Last year brought "Kill the Wolf," the record B. Dolan is touring with now and it's an excellent starting point for new fans. Twenty musicians, vocalists, producers and engineers were involved in making it and it took Dolan more than five years to complete. With verses from Aesop Rock, Cecil Otter, Buck 65 and more, "Kill the Wolf" is an underground hip-hop instant classic.
"Thematically, 'Kill The Wolf' started out as two different ideas in my head," says Dolan. "One was a production idea, the other was a writing idea," he says. "As the producer of this album, I had a sound concept in mind of combining breakbeats and big 808s with live guitars and analogue synths, sort of an early Rick Rubin meets Jack White and "Electric Mud" approach. As for the writing of the album, I ended up with some very ambitious and broad topics without meaning to. Maybe because the production of the album took so long, every idea had time to sort of spin itself fully out. Narrow political topics got broadened into bigger narratives about who I am and the time I'm living in," he adds.
It's immediately apparent on B. Dolan's 2015 release, "Kill the Wolf," that he will never settle down in his exploration of hip-hop music. He started primarily as a slam poet gaining a reputation on HBO's "Def Poetry" in 2002 and spent years as a spoken word/slam poet before eventually transitioning into straight hip-hop.
"Hip-hop grabbed me from age 12," says Dolan. "When I first heard Scarface's album 'The Diary,' I started writing raps and also other things right after I heard it. Once I started, I never really turned down a challenge if a sort of writing interested me. I considered it all an exercise and still do. When I read some lyrics at an open mic, someone told me to go to the Nuyorican Poets Cafe which is where I got onstage for the first time. After that I started winning and a lot of people came to know me as a spoken word poet," he says.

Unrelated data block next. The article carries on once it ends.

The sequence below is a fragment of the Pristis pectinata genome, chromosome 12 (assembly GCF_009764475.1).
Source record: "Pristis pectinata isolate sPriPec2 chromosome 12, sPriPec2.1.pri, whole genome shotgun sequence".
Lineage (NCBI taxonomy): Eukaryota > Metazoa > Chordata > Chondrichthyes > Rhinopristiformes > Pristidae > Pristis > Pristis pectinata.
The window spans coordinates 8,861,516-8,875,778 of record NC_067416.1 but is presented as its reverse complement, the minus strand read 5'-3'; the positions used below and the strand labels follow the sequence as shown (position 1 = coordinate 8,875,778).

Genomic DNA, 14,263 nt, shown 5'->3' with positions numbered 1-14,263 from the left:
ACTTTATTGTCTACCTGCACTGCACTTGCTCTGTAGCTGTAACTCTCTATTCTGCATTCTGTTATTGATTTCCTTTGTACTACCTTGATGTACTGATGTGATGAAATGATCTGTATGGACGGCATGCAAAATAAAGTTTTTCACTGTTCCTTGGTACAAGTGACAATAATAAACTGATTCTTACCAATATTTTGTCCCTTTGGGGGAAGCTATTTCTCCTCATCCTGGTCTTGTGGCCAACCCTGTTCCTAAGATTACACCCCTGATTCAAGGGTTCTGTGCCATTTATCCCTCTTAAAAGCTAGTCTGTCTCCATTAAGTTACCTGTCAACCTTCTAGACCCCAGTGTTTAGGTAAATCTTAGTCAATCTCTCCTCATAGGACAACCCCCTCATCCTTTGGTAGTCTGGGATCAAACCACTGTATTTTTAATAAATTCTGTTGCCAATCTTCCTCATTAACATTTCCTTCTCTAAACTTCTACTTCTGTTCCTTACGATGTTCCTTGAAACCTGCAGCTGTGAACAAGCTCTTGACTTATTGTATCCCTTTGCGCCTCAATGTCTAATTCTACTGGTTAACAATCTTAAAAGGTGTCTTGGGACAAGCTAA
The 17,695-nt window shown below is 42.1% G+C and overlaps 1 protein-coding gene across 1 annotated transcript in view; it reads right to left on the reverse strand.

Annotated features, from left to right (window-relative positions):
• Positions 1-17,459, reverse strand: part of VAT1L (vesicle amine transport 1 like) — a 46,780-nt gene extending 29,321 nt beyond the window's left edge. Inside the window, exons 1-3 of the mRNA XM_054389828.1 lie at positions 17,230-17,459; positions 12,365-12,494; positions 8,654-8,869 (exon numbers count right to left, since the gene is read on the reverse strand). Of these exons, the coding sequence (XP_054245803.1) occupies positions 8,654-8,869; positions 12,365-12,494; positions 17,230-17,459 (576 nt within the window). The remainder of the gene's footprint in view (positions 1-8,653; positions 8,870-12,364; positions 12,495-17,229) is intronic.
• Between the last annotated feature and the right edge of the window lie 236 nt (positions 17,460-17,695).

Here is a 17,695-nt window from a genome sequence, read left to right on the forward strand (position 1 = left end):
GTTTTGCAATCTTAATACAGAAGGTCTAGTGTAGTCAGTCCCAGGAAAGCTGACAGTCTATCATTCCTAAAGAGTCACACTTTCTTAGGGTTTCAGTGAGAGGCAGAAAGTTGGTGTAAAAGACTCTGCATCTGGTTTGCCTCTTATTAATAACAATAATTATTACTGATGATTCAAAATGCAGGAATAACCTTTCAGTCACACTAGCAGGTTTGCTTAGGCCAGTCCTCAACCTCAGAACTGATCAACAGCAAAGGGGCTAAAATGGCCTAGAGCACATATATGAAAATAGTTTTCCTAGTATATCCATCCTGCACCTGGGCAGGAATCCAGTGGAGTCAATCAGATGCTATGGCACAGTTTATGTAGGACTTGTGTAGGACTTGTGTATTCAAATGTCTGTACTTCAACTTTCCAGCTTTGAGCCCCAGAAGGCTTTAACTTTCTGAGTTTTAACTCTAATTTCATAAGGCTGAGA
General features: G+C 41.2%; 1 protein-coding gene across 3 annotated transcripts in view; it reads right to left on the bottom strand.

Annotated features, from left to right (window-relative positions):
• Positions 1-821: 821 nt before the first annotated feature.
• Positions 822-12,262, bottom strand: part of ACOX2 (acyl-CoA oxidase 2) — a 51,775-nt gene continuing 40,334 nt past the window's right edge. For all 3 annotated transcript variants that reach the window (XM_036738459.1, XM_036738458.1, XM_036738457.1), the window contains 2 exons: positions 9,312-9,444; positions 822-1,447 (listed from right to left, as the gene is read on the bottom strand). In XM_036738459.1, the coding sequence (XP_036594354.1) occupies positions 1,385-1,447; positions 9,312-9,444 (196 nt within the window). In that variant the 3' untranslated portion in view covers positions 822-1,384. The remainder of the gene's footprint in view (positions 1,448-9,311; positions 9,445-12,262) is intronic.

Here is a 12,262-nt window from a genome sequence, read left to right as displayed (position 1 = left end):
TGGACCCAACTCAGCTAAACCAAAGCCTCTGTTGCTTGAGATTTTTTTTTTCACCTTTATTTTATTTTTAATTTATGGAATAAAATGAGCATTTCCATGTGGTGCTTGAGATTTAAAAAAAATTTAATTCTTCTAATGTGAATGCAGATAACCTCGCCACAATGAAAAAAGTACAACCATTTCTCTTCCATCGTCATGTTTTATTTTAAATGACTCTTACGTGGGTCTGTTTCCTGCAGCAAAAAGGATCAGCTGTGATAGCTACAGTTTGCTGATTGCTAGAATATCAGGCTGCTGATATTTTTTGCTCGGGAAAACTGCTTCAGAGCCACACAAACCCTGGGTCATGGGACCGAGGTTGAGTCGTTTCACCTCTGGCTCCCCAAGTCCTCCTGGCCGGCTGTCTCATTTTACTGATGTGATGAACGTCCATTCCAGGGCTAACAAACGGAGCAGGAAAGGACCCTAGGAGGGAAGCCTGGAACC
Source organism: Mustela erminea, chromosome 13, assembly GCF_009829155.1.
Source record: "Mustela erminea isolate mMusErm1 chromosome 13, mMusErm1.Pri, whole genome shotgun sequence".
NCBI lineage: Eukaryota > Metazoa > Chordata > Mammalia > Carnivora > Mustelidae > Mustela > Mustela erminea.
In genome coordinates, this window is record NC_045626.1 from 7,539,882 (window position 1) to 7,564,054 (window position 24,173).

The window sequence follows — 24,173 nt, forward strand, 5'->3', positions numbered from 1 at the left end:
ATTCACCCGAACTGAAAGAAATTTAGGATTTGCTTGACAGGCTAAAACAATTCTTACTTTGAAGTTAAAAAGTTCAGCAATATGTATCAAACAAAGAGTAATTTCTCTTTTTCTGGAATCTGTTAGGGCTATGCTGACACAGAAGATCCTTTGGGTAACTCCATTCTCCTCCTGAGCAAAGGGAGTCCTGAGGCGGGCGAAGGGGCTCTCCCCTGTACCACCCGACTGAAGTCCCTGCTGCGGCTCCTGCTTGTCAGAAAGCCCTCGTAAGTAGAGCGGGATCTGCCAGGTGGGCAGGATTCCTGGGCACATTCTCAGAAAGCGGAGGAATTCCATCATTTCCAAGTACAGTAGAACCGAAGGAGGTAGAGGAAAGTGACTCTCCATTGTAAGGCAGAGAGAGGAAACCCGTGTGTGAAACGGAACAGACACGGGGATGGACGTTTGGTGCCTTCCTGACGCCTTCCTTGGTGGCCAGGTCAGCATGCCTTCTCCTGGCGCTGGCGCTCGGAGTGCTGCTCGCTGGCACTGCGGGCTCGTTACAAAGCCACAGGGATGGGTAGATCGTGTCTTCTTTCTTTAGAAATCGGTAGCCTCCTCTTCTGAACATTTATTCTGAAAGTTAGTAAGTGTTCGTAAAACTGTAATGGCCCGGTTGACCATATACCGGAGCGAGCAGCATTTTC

His 2008 full-length debut, "The Failure," had guest appearances by two of the best MC's in history, Sole and Sage Francis, dabbling in avant-core hip-hop. With eccentric beats and lyrics, Dolan not only examines himself, but the entire format of hip-hop in general. The 2010 "Fallen House, Sunken City" was released on Sage's label, Strange Famous Records, and produced by Alias, one of the best beat-smiths on the planet. Those two variables gave that album an underground hip-hop sound, with Dolan's lyrics reaching his zenith of anger, walking the tightrope between protest tunes and raging at the dying of the light masterfully.
With "Kill the Wolf," Dolan proves beyond a shadow of a doubt that he is one of the best lyricists on Earth. He adds a full backing rock band for most of the tracks and his flow has moved away from a poetic approach to a forceful delivery that sells his calls to action. This isn't just a great new hip-hop album, it's an all-time classic just waiting to be discovered.
B. Dolan "Kill The Wolf" Tour
Wednesday, March 30, 8 p.m.
Volcanic Theatre Pub, 70 SW Century Dr., Bend
$5 adv., $8 door